Located in St. Paul, MN, the Hmong Cultural Center’s Resource Centre is one of the most comprehensive
centralized collections and lending libraries of Hmong-related books, PhD dissertations, indexed articles and
Hmong language literature in the United States. The collection also includes several exhibits of Hmong cultural
artifacts. Funding supporters of the Resource Centre include the New York and Vermont-based Freeman
Foundation, the Pinewood Trust of the HRK Foundation, the Bush Foundation, the Minnesota Humanities
Commission in cooperation with the National Endowment for the Humanities and the Minnesota State
Legislature, the 3M Foundation, the Medtronic Foundation, and the Marbrook Foundation.

The Hmong Resource Centre of the Hmong Cultural Center is open to the public Monday through Friday from
10 AM – 6 PM. Most of the items in the Resource Centre may be checked out with a photo i.d. for a period of
one week. A photocopier is also available on site.

The Hmong Resource Centre is located in the Hmong Cultural Center’s offices at 995 University Avenue, Suite
214 in Saint Paul. Phone: 651-917-9937. E-Mail: Website:
Contact: Mark E. Pfeifer, PhD


John Fischer, Project Director of the Wisconsin IDEAS Portal Website has announced that the Hmong Cultural
Center’s educational website has been chosen for inclusion as a top quality resource as part of the IDEAS K-
16 education resources webpage ( The Hmong Cultural Center website received
the highest possible ranking for content as a resource for students and teachers in the Social Studies
category. The Wisconsin IDEAS Portal Website is a collaborative of the Wisconsin Department of Public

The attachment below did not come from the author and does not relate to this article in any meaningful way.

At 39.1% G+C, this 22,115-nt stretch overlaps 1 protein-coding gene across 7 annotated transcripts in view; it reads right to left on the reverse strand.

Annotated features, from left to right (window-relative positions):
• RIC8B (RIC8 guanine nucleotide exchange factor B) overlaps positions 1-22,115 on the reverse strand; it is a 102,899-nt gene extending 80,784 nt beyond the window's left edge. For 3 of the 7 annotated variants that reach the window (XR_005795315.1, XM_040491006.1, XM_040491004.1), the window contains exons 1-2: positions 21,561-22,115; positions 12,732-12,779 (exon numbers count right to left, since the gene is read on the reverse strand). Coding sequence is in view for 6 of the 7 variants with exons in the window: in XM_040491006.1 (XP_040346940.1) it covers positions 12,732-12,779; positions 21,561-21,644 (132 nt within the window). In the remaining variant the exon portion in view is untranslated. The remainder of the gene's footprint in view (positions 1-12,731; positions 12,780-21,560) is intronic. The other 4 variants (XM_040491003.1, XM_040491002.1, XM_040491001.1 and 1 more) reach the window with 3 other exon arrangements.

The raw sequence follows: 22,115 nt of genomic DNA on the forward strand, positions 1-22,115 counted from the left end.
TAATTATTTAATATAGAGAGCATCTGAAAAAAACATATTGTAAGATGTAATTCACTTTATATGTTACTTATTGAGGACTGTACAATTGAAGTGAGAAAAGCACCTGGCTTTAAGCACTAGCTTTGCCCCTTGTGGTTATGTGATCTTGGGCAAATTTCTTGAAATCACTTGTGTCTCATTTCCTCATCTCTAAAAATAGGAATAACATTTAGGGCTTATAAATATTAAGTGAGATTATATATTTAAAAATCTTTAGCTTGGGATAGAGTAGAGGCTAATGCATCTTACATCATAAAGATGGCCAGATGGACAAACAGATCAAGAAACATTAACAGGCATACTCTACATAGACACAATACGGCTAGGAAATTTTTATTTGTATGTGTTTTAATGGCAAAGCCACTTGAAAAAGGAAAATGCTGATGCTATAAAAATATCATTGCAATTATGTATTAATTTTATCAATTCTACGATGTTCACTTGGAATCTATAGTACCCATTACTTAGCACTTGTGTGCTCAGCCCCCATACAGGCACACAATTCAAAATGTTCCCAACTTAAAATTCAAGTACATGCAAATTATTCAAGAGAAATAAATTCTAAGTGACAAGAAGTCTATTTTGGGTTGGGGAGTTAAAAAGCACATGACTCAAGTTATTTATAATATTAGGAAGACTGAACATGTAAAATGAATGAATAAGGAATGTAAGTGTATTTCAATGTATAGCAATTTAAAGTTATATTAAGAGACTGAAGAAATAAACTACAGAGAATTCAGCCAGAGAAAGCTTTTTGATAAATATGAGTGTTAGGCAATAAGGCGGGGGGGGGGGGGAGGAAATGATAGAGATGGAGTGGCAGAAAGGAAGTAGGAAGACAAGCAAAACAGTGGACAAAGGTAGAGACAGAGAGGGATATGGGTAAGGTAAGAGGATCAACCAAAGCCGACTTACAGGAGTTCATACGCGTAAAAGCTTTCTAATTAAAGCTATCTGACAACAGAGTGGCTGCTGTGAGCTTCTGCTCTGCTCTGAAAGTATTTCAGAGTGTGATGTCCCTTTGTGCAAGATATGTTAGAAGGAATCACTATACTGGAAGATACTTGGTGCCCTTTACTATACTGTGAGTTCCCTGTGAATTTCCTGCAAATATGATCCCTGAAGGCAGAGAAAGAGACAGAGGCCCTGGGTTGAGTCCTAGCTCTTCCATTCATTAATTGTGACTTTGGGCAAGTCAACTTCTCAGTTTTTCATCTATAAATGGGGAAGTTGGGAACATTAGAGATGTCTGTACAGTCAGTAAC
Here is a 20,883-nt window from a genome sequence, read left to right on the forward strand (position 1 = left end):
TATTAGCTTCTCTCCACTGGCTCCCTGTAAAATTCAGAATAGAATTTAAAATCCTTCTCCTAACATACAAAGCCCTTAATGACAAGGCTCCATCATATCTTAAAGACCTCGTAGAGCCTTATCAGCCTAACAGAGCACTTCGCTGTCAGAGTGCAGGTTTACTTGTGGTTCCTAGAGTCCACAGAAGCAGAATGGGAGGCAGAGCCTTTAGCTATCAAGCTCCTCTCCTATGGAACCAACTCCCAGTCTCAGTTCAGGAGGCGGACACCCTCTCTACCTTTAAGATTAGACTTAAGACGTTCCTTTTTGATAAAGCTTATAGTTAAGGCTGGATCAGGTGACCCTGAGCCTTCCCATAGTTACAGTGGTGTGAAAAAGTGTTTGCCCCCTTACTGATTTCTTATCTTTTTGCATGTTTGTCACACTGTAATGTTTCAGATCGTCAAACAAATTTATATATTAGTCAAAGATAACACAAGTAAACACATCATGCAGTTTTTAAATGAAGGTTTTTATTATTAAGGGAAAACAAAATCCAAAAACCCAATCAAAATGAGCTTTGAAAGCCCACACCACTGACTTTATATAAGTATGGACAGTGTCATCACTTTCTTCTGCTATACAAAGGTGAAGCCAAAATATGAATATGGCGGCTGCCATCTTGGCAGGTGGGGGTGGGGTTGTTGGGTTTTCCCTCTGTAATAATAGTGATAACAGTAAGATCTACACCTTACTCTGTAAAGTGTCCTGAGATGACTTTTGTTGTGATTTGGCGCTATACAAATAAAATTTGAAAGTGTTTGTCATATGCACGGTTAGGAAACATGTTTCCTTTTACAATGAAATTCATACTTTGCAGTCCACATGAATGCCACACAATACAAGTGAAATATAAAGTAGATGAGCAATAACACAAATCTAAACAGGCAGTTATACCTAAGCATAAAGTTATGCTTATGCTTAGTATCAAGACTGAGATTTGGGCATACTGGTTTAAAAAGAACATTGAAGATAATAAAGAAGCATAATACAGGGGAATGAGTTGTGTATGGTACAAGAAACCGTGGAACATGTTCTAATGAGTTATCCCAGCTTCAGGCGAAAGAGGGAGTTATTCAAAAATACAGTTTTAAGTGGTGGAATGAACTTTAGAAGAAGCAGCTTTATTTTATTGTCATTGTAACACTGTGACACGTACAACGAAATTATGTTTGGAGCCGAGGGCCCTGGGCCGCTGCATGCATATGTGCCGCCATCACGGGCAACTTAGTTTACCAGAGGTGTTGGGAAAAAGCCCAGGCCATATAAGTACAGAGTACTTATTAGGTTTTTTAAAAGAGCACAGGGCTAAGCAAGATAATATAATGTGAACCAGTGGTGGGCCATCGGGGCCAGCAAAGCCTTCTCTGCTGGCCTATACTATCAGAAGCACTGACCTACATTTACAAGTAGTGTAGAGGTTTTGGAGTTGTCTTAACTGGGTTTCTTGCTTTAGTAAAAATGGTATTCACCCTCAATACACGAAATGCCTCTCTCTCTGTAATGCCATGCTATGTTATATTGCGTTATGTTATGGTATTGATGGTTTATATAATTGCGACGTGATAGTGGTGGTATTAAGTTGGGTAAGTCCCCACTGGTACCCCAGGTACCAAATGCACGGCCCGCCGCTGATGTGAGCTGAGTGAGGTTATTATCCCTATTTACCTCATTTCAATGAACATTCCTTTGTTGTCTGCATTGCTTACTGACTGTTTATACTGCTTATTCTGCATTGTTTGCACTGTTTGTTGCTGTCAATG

Instruction, the University of Wisconsin System, the Wisconsin Technical College System, and several large
school systems to provide quality internet-based resources to students and educators in Wisconsin and

While census-takers found a rapidly growing Hmong population of just under 170,000 in the U.S. in 2000,
Hmong studies-related content is still very much underrepresented in the nation’s universities and school
systems. There have been few comprehensive websites with information pertaining to the Hmong people and
their culture. Educators in regions with large Hmong populations such as the Upper Midwest, California, and
the Carolinas have been hard-pressed to find Hmong-related resources to use in their classrooms. The Hmong
Cultural Center’s website includes extensive information about Hmong history and culture, detailed 2000
census data relating to the Hmong across the United States, galleries and information about Hmong people
living across the world, pictures and information pertaining to Hmong cultural artifacts, 30 comprehensive